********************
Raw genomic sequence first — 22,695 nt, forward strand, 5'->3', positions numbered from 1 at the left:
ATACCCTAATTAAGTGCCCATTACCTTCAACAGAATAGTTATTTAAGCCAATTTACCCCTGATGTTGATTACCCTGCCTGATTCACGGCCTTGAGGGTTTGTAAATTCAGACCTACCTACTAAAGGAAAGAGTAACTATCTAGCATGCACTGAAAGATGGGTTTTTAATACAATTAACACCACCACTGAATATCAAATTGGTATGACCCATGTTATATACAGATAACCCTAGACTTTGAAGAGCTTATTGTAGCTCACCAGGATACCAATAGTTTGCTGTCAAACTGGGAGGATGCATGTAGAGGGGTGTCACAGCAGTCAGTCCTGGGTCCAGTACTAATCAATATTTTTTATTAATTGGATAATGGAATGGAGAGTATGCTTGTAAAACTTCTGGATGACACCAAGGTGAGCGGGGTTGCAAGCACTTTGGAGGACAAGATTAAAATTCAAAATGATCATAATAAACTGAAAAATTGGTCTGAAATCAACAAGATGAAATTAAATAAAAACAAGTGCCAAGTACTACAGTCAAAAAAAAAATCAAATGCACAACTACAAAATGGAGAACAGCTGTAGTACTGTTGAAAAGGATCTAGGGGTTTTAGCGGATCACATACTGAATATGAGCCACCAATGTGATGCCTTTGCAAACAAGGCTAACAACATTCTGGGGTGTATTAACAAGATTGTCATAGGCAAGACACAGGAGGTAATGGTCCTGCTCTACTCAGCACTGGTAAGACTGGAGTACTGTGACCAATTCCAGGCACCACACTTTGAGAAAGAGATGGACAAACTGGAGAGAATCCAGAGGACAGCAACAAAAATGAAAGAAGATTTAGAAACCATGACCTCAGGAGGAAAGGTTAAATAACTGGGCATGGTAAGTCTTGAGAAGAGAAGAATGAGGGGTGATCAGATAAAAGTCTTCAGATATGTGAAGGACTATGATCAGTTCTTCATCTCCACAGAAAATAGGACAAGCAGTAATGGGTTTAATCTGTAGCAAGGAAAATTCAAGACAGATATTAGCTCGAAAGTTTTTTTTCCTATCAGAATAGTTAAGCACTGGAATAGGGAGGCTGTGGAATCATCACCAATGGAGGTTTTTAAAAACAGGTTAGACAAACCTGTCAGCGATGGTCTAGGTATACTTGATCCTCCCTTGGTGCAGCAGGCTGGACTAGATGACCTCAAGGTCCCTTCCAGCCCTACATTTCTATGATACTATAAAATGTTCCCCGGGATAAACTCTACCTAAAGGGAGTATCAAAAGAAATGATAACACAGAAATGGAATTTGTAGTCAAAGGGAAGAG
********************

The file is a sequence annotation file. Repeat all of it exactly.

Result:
Raw genomic sequence first — 22,695 nt, forward strand, 5'->3', positions numbered from 1 at the left:
ATACCCTAATTAAGTGCCCATTACCTTCAACAGAATAGTTATTTAAGCCAATTTACCCCTGATGTTGATTACCCTGCCTGATTCACGGCCTTGAGGGTTTGTAAATTCAGACCTACCTACTAAAGGAAAGAGTAACTATCTAGCATGCACTGAAAGATGGGTTTTTAATACAATTAACACCACCACTGAATATCAAATTGGTATGACCCATGTTATATACAGATAACCCTAGACTTTGAAGAGCTTATTGTAGCTCACCAGGATACCAATAGTTTGCTGTCAAACTGGGAGGATGCATGTAGAGGGGTGTCACAGCAGTCAGTCCTGGGTCCAGTACTAATCAATATTTTTTATTAATTGGATAATGGAATGGAGAGTATGCTTGTAAAACTTCTGGATGACACCAAGGTGAGCGGGGTTGCAAGCACTTTGGAGGACAAGATTAAAATTCAAAATGATCATAATAAACTGAAAAATTGGTCTGAAATCAACAAGATGAAATTAAATAAAAACAAGTGCCAAGTACTACAGTCAAAAAAAAAATCAAATGCACAACTACAAAATGGAGAACAGCTGTAGTACTGTTGAAAAGGATCTAGGGGTTTTAGCGGATCACATACTGAATATGAGCCACCAATGTGATGCCTTTGCAAACAAGGCTAACAACATTCTGGGGTGTATTAACAAGATTGTCATAGGCAAGACACAGGAGGTAATGGTCCTGCTCTACTCAGCACTGGTAAGACTGGAGTACTGTGACCAATTCCAGGCACCACACTTTGAGAAAGAGATGGACAAACTGGAGAGAATCCAGAGGACAGCAACAAAAATGAAAGAAGATTTAGAAACCATGACCTCAGGAGGAAAGGTTAAATAACTGGGCATGGTAAGTCTTGAGAAGAGAAGAATGAGGGGTGATCAGATAAAAGTCTTCAGATATGTGAAGGACTATGATCAGTTCTTCATCTCCACAGAAAATAGGACAAGCAGTAATGGGTTTAATCTGTAGCAAGGAAAATTCAAGACAGATATTAGCTCGAAAGTTTTTTTTCCTATCAGAATAGTTAAGCACTGGAATAGGGAGGCTGTGGAATCATCACCAATGGAGGTTTTTAAAAACAGGTTAGACAAACCTGTCAGCGATGGTCTAGGTATACTTGATCCTCCCTTGGTGCAGCAGGCTGGACTAGATGACCTCAAGGTCCCTTCCAGCCCTACATTTCTATGATACTATAAAATGTTCCCCGGGATAAACTCTACCTAAAGGGAGTATCAAAAGAAATGATAACACAGAAATGGAATTTGTAGTCAAAGGGAAGAG